Arbutus Ridge 10 x 8 inch acrylic plein air sketch on gessobord

Details and purchase information available HERE.

This past Sunday morning, following the opening, I worked on a plein air painting in oils standing looking out on the view at the gallery.

I went back for a second and final painting session the next morning and it is now released and will be on display at the gallery by this coming Friday.

Summer Seas, 14 x 18 inch oil on canvas

Details and purchase information available HERE.

“But what about this Terrill Welch Gallery business?” you ask.

Well, I have rented a modest commercial space in a 1928 house where there are other retailers and small businesses in the central area of Miners Bay on Mayne Island. I have a vision for this gallery space that will focus on current art and painting conversations – such as “the moon is no longer there.” I anticipate, because of my own placement in exploring these intriguing questions, this will take on a global or international flavour. Selling work to collectors will likely be more of an afterthought or value-added option for in-person and online gallery visitors. The intention and focus instead will be on meeting and getting to know specific pieces of art, including the work of a small number of other artists, through conversations with possibly art historians, art teachers, art students, art collectors, art fans and maybe even art critics. The art in the gallery will primarily represent painters because this is what I am interested in and know the most about. There will be an intimacy and simplicity by design. The Terrill Welch Gallery will focus on depth and meaning rather than breadth and wall coverings. There will always be an online component as well as the bricks and mortar gallery space. Less is more, will be uniquely configured in this fresh (or refreshing) gallery approach. The opening is anticipated for early August. Seasons, days and the hours of the gallery will reflect island life and the needs of a working artist. For now, with the help of friends, I must tackle a different kind of painting – walls! Do I need to say that I how I feel about painting walls is similar to how I feel about painting edges on paintings? No? I didn’t think so.

So there you have it – the adventures of one artist off the southwest coast of Canada. I am fired-up with ideas and blowing purposefully, softly, on the flames of possibilities. There are at least a thousands good and rational reasons to say – no. The calculated risks are that I can fail miserable in front of a very public audience. Still, my heart says – you must do this hard thing. You have no time to stand shy on the sidelines of your own life’s adventure. Get in there and give it your best! Who can argue common wisdom with one’s heart and hope to hold sway? Not I.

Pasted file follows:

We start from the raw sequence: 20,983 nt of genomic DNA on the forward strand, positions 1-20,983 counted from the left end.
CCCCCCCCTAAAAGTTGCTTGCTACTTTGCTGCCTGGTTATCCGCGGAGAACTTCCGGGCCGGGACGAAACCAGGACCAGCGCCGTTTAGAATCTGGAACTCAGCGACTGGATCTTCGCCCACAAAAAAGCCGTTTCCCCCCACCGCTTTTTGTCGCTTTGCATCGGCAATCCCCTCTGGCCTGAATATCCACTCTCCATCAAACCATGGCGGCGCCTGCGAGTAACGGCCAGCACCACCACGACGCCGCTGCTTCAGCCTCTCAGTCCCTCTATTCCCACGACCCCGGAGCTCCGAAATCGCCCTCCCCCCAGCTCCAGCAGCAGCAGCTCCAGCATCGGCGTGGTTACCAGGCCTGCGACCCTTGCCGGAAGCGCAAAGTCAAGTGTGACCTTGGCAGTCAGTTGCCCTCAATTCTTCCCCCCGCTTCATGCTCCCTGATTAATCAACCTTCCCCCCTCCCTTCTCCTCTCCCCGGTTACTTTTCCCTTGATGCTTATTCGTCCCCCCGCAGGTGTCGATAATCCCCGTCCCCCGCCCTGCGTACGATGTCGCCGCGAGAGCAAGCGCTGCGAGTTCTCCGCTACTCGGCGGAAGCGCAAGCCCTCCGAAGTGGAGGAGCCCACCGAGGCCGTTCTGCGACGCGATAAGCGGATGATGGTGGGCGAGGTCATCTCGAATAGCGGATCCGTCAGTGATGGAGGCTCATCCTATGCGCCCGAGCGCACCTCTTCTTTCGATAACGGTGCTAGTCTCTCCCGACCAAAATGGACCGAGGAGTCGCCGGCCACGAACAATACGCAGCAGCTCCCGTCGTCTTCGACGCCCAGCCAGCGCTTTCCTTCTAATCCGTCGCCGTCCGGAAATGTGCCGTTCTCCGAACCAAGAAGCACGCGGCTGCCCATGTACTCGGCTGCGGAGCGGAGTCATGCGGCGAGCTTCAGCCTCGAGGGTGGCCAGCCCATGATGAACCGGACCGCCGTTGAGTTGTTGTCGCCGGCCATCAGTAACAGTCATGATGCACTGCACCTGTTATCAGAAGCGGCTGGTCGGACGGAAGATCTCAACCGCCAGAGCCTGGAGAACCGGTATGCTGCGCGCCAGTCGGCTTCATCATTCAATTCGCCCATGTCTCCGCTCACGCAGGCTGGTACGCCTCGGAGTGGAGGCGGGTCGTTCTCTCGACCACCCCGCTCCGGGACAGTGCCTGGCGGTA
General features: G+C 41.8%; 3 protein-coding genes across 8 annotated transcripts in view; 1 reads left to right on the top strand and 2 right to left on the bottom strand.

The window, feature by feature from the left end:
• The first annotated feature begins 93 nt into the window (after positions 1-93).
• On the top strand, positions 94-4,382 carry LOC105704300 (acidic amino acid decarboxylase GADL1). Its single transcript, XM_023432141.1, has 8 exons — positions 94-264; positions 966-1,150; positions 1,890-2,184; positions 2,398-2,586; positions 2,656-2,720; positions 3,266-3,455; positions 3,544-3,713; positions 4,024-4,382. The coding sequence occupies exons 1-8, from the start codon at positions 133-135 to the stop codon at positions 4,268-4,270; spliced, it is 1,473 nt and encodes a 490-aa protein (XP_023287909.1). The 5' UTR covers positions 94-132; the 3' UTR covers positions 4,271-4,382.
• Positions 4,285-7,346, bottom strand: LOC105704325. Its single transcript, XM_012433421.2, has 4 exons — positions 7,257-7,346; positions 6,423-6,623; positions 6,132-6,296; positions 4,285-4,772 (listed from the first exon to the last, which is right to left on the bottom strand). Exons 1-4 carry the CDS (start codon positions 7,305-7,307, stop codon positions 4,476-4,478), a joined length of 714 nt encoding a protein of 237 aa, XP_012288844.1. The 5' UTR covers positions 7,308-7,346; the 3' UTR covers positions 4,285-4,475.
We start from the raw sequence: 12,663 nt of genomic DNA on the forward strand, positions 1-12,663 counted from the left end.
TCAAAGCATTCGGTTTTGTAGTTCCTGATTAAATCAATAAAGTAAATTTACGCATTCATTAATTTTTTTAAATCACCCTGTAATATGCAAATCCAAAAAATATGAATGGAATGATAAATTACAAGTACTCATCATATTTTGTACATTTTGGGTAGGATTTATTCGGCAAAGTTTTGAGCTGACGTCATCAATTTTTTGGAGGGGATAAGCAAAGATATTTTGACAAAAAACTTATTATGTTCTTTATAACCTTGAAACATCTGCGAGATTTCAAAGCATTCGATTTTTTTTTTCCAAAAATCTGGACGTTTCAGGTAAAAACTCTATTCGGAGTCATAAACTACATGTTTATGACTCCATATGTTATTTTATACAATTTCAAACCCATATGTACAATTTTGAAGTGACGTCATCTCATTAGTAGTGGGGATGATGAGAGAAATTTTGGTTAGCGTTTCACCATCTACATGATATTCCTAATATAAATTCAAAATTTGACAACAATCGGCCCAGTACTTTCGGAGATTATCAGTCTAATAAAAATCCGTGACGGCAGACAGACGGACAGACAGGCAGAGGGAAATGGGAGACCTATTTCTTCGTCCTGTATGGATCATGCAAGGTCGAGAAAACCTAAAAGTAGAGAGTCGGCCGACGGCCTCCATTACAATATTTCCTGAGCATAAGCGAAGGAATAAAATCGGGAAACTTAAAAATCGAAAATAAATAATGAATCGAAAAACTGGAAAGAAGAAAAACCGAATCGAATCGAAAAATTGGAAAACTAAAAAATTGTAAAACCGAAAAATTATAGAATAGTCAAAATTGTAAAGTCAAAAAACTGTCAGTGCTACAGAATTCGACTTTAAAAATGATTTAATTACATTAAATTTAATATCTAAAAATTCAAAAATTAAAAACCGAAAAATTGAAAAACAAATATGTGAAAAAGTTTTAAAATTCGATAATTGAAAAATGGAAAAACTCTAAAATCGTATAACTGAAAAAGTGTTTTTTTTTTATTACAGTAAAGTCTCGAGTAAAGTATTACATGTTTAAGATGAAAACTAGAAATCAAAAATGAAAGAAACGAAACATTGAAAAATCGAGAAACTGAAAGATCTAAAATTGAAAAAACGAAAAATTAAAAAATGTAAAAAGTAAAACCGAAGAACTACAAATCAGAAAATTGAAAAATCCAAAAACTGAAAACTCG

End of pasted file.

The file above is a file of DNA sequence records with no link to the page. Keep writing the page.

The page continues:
For now, the Terrill Welch Gallery will be presented within my usual online platforms. It will receive specific mention in the Creative Potager posts and in my current website at TerrillWelchArtist.com.

 

What about you? What is your heart’s advice to you today?

 

© 2017 Terrill Welch, All rights reserved.

Liberal usage granted with written permission. See “About” for details.

Creative Potager – Visit with painter and photographer Terrill Welch

From Mayne Island, British Columbia, Canada

For gallery and purchase information about Terrill’s photographs and paintings go to http://terrillwelchartist.com

A Potpourri of Painting Adventures

In getting ready for the “West to East Canadian Landscapes in Paint” solo exhibition opening on June 30, 2017, I have inhaled the passionate fragrances from many rendered experiences of the last few years.  From climbing along the bluffs recently of Galiano Island

to painting with umbrella rattling in the breeze

while rain, sun and mist tumbling endlessly across the horizon

(The Bluffs Galiano Island 8 x 10 inch acrylic plein air sketch)

to maneuvering carefully on the narrow  red cliffs of Prince Edward Island last May,

Canada has an exhilarating and engaging topography!

(Cap Egmont Lighthouse PEI 18 x 24 inch oil on canvas)

From one crashing sea on the west coast

(plein air painting on Chesterman Beach in Tofino, B.C.)

to another on the east coast,

( plein air painting sketch at Cavendish PEI)

my brushes are hardly every still. There is more to capture the heart and imagination then there are tubes of paint to feverishly brush onto a surface. Still, I give it my best!

(Sea and Sun Cox Bay Tofino BC 24 x 48 inch oil on canvas)

Though this solo exhibition of 25 works is inspired by Canada 150 celebrations (and it will open on the Canada Day long weekend), there is so much more influencing these canvases, thousands of years more!

What natural environments bring your own heart to crescendo of emotion?

Note: Specifics about the solo exhibition are now available in a recent post on TerrillWelchArtist.com HERE.

© 2017 Terrill Welch, All rights reserved.

Liberal usage granted with written permission. See “About” for details.

Creative Potager – Visit with painter and photographer Terrill Welch

From Mayne Island, British Columbia, Canada

For gallery and purchase information about Terrill’s photographs and paintings go to http://terrillwelchartist.com

For the Love of Landscapes Art Vancouver Fair 2017

Bringing the wild inside is the ultimate of having a landscape painting that resonates with both a room and your life. This past weekend that room was HUGE with more than 80 booths in total. Every few minutes, people would come and stand in front of my west coast landscape paintings and “sigh” these long exhales. It was like they just needed a few minutes before they could go on to even one more booth!